One Summer: A Novel by David Baldacci (Grand Central Publishing, $25.99, 352 pages; Hachette Audio Unabridged version on 7 CDs, $24.99)
Take a break from your own life and get to know the Armstrong family of Ohio. They are the central figures in David Baldacci’s poignant novel, One Summer. This reviewer was captivated by the depth of character development, both male and female, that Baldacci brought to his tale of loss and redemption. The added bonus was listening to the audio version narrated by two highly-skilled readers, Don McLarty and Orlagh Cassidy. Together they provide a wide range of voices for the characters. This blend brought the story to life in a way that would be hard to match with a print version of the book.
The story opens as Jack Armstrong, all around good guy and former military man, awaits his slow death from a rare and always-fatal disease while Christmas approaches. Jack’s lovely wife Lizzie and three children are struggling to cope with the inevitable loss they face. Each has their own way of doing so and 15-year-old daughter Michelle (Mickie) has alienated herself from everyone by rebelling against the entire matter with anger. Deep down inside Lizzie knows she will have to go on without Jack very soon; however, she fantasizes about the entire family revisiting her childhood home in South Carolina during the following summer.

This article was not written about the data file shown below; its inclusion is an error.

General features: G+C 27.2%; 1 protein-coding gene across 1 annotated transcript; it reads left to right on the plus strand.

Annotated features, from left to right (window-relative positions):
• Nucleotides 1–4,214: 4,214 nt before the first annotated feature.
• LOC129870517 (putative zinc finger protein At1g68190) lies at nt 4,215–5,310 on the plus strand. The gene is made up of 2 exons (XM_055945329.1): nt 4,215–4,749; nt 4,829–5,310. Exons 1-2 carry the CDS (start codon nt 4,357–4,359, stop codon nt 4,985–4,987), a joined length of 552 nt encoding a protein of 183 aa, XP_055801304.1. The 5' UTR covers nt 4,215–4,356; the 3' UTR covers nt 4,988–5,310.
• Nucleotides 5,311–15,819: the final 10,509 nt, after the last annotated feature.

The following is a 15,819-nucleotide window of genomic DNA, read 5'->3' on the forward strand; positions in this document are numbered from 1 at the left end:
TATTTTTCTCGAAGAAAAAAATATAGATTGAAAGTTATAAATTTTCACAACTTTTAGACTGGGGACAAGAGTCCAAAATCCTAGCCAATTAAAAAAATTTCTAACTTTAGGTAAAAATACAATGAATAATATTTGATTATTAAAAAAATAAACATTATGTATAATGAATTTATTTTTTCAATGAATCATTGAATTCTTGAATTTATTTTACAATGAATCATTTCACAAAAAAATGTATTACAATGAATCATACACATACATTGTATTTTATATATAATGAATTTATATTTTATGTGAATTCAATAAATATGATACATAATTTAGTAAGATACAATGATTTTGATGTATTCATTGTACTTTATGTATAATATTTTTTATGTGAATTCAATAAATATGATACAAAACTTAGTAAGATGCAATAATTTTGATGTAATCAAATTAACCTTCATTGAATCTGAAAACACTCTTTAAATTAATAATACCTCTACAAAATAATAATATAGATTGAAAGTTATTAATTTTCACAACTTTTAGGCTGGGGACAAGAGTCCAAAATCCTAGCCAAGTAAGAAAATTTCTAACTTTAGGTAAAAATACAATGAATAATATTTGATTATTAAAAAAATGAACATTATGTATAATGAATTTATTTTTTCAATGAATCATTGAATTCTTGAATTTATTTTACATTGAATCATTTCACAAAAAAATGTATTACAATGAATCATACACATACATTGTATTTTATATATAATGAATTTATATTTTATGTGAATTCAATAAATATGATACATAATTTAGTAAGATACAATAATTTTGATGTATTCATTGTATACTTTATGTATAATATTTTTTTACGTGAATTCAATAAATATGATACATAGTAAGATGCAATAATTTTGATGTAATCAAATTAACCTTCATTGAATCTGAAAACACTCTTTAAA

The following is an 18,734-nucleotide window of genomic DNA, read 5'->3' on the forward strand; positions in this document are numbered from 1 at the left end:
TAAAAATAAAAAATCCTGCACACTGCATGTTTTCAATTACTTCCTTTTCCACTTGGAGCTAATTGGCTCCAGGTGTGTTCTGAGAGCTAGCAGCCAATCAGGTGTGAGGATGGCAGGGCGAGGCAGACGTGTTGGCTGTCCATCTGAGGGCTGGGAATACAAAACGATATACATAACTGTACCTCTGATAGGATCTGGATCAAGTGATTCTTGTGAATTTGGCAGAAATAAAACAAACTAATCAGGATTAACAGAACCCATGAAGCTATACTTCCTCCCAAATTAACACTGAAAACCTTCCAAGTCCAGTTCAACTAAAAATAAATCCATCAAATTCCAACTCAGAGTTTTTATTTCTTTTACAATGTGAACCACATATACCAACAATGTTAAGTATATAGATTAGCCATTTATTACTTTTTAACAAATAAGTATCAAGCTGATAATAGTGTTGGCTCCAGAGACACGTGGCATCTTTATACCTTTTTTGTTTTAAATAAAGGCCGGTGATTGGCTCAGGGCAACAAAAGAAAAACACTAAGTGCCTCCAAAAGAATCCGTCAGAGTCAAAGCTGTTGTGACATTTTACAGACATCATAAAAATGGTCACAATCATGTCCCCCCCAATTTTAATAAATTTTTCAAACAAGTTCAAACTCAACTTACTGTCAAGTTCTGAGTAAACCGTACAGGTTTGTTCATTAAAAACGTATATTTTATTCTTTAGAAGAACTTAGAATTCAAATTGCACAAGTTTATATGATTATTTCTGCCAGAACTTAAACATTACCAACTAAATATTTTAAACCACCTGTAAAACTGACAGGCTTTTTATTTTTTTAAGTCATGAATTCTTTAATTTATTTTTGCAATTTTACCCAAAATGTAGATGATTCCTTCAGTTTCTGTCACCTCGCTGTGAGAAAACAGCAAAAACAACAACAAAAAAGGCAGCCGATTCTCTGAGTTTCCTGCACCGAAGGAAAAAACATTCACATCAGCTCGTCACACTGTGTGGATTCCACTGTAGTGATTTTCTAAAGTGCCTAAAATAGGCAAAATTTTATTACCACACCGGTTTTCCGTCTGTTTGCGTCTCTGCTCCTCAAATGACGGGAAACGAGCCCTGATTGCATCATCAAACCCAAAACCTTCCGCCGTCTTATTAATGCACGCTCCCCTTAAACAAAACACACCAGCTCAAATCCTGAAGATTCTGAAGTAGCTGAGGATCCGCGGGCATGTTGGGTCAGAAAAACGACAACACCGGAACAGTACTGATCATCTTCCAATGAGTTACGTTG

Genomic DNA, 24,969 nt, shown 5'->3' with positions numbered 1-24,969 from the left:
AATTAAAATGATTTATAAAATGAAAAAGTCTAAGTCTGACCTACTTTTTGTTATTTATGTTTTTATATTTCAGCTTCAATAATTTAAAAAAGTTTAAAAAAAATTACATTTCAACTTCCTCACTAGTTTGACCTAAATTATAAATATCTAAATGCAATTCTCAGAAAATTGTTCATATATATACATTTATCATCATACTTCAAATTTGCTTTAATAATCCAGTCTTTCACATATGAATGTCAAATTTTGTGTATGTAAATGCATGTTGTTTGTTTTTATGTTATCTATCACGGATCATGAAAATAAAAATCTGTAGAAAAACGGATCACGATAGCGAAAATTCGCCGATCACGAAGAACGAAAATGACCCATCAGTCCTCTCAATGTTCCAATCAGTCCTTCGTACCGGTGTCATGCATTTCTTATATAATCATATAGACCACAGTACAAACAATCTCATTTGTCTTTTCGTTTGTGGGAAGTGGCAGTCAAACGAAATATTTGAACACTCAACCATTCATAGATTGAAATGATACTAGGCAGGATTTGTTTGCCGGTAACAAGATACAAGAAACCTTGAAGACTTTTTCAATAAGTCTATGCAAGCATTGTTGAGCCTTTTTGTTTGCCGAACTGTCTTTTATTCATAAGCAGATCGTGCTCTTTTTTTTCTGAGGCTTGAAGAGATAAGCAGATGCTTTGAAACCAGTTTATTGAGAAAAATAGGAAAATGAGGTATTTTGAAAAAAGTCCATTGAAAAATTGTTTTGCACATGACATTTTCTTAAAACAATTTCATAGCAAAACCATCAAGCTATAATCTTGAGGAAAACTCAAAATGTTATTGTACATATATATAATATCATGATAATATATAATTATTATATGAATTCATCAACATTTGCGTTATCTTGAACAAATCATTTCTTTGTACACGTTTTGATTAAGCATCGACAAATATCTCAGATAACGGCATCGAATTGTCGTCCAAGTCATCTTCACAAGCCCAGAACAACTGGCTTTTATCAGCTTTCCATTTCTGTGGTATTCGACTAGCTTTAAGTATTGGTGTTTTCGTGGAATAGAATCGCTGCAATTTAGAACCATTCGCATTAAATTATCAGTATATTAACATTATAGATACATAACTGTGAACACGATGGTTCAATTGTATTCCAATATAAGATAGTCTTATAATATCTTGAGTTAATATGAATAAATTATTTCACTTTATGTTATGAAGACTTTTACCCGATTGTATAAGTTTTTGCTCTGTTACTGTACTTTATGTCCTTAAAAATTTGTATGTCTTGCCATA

Baldacci takes this premise and injects his own deeply felt take on loss by setting up a twist whereby Lizzie dies in a car crash and Jack miraculously survives. Rather than playing on the sympathy of the characters he has created, Baldacci brings out the good and the weaknesses of everyone involved. This is a tale that demands spirited action and dashing drama. Baldacci delivers all this and more. It is perfectly fine with this reviewer that the gritty reality of life coexists with a fairytale quality series of plot twists.
There’s no mystery here, love conquers all. Highly recommended.
An audiobook review copy was provided by the publisher. “In One Summer, (Baldacci) writes as beautifully and insightfully about the pathways of the human heart as he does about the corridors of power. …(a) hugely emotional and unforgettable novel.” Lisa Scottoline, author of Save Me.